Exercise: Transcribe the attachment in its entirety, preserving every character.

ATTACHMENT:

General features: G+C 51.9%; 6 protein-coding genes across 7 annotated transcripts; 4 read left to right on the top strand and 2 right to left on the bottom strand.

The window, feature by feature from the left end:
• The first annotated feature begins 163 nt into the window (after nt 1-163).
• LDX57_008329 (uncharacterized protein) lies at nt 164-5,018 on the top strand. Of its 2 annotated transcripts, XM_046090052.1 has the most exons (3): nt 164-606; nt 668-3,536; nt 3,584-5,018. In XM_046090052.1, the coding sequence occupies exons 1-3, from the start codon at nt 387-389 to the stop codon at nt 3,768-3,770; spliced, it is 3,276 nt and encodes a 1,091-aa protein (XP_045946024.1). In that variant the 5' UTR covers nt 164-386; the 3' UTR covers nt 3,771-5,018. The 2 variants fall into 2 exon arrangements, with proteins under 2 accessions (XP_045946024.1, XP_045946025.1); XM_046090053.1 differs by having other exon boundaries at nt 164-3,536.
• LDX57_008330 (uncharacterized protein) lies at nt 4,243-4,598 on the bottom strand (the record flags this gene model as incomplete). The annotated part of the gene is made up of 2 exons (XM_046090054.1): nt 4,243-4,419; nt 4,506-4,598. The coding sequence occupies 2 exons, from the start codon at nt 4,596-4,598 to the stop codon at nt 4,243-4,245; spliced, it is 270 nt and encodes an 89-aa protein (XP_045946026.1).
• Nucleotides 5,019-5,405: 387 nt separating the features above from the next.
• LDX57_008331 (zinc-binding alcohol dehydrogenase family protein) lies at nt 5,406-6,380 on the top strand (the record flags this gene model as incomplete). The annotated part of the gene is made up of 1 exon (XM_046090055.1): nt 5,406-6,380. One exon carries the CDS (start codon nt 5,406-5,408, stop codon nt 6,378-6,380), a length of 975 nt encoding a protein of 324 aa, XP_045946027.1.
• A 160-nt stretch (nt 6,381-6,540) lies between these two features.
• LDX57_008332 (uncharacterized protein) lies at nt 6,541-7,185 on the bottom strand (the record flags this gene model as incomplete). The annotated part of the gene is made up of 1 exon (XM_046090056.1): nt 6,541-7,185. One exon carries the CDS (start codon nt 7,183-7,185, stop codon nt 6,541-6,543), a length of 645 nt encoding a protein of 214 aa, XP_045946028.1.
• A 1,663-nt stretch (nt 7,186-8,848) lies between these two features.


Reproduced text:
General features: G+C 51.9%; 6 protein-coding genes across 7 annotated transcripts; 4 read left to right on the top strand and 2 right to left on the bottom strand.

The window, feature by feature from the left end:
• The first annotated feature begins 163 nt into the window (after nt 1-163).
• LDX57_008329 (uncharacterized protein) lies at nt 164-5,018 on the top strand. Of its 2 annotated transcripts, XM_046090052.1 has the most exons (3): nt 164-606; nt 668-3,536; nt 3,584-5,018. In XM_046090052.1, the coding sequence occupies exons 1-3, from the start codon at nt 387-389 to the stop codon at nt 3,768-3,770; spliced, it is 3,276 nt and encodes a 1,091-aa protein (XP_045946024.1). In that variant the 5' UTR covers nt 164-386; the 3' UTR covers nt 3,771-5,018. The 2 variants fall into 2 exon arrangements, with proteins under 2 accessions (XP_045946024.1, XP_045946025.1); XM_046090053.1 differs by having other exon boundaries at nt 164-3,536.
• LDX57_008330 (uncharacterized protein) lies at nt 4,243-4,598 on the bottom strand (the record flags this gene model as incomplete). The annotated part of the gene is made up of 2 exons (XM_046090054.1): nt 4,243-4,419; nt 4,506-4,598. The coding sequence occupies 2 exons, from the start codon at nt 4,596-4,598 to the stop codon at nt 4,243-4,245; spliced, it is 270 nt and encodes an 89-aa protein (XP_045946026.1).
• Nucleotides 5,019-5,405: 387 nt separating the features above from the next.
• LDX57_008331 (zinc-binding alcohol dehydrogenase family protein) lies at nt 5,406-6,380 on the top strand (the record flags this gene model as incomplete). The annotated part of the gene is made up of 1 exon (XM_046090055.1): nt 5,406-6,380. One exon carries the CDS (start codon nt 5,406-5,408, stop codon nt 6,378-6,380), a length of 975 nt encoding a protein of 324 aa, XP_045946027.1.
• A 160-nt stretch (nt 6,381-6,540) lies between these two features.
• LDX57_008332 (uncharacterized protein) lies at nt 6,541-7,185 on the bottom strand (the record flags this gene model as incomplete). The annotated part of the gene is made up of 1 exon (XM_046090056.1): nt 6,541-7,185. One exon carries the CDS (start codon nt 7,183-7,185, stop codon nt 6,541-6,543), a length of 645 nt encoding a protein of 214 aa, XP_045946028.1.
• A 1,663-nt stretch (nt 7,186-8,848) lies between these two features.